Radio’s 5 Customers

“Radio is at the tipping point, and it doesn’t want to know much about the way its customers are changing.”

Joint Communications’ John Parikhal tells Tom Taylor of in yesterday’s daily newsletter he’s worried about radio tuning out its listeners:

“Internet companies are checking out the customer six ways to Sunday. But radio will tell you they don’t have the money to research their customer. I truly think we’re at the tipping point, because for any business, you have to know who your customers are. 

For radio, it’s 5 different customers:

#1 – Wall Street or another ‘lender’.

#2 – The advertiser. And radio should focus a lot more on the advertiser, because it has given them very short shrift. The more innovative companies are trying to become the digital and media marketing experts for the local guy, to help them move more product. Their competition is Craigslist and emerging online city directories.

#3 – The FCC, and I sense that radio will be hearing from them within a year.

#4 – The employees. With a few notable exceptions, they have been treated the way no customer should ever be treated. This whirlwind of firings and layoffs has nothing to do with performance, and the message it sends is very negative. People are now very, very wary about making radio a career.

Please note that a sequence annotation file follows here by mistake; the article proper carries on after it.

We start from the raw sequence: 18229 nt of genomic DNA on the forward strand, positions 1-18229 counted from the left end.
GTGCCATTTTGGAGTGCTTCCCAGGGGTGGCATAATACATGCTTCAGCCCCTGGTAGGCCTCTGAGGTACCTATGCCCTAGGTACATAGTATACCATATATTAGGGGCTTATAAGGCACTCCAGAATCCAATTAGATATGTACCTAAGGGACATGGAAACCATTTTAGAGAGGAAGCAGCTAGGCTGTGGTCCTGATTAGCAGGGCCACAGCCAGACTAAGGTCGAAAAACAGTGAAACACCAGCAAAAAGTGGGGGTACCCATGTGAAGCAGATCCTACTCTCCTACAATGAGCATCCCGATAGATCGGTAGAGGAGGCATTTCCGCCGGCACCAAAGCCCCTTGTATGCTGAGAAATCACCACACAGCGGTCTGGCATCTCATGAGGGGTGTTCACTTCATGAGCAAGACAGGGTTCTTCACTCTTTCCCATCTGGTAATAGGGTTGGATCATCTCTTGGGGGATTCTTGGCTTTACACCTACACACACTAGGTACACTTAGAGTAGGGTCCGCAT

#5 – The listener. But radio thinks ‘all we have to do is keep the listeners we’ve got.’ That’s a fool’s game. You have to grow the pie, and to do that, you need to know more about your listener than their favorite songs or that they like sports on the radio. The listener doesn’t care that radio is in a recession and won’t invest in understanding their changing needs.”


Cover Story: John Parikhal on The Media Fix

John Parikhal

Never one to stand still and accept the status quo, John Parikhal has been a leading-edge thinker in the broad based media markets for over thirty years. As CEO of media strategy company Joint Communications, he has worked with a multitude of clients including TBS, MTV, VH1, XM Radio, Rolling Stone Magazine, Pepsi, Wendy’s, Molson, CBS, NBC, ABC, Time Warner and Radio One, as well as major record companies and radio stations in the United States, Canada and around the world.
In addition to operating Joint Communications, Parikhal has also formed a partnership with global media and entertainment expert Taran Swan who has worked with market leaders Disney, Nickelodeon and Cartoon Network over a twenty year media and entertainment career. Earlier this year the two multi-media doctors unveiled their latest venture, The Media Fix blog at It’s a must see site for all media and marketing executives who choose to be actionable in their approach to today’s solutions.

John Parikhal on imagination: If you take the commitment away from imagination, eventually you’ll even lose corporate focus.

e-QB presents excerpts from the NovemberFMQB magazine Cover Story with John Parikhal, CEO, Joint Communications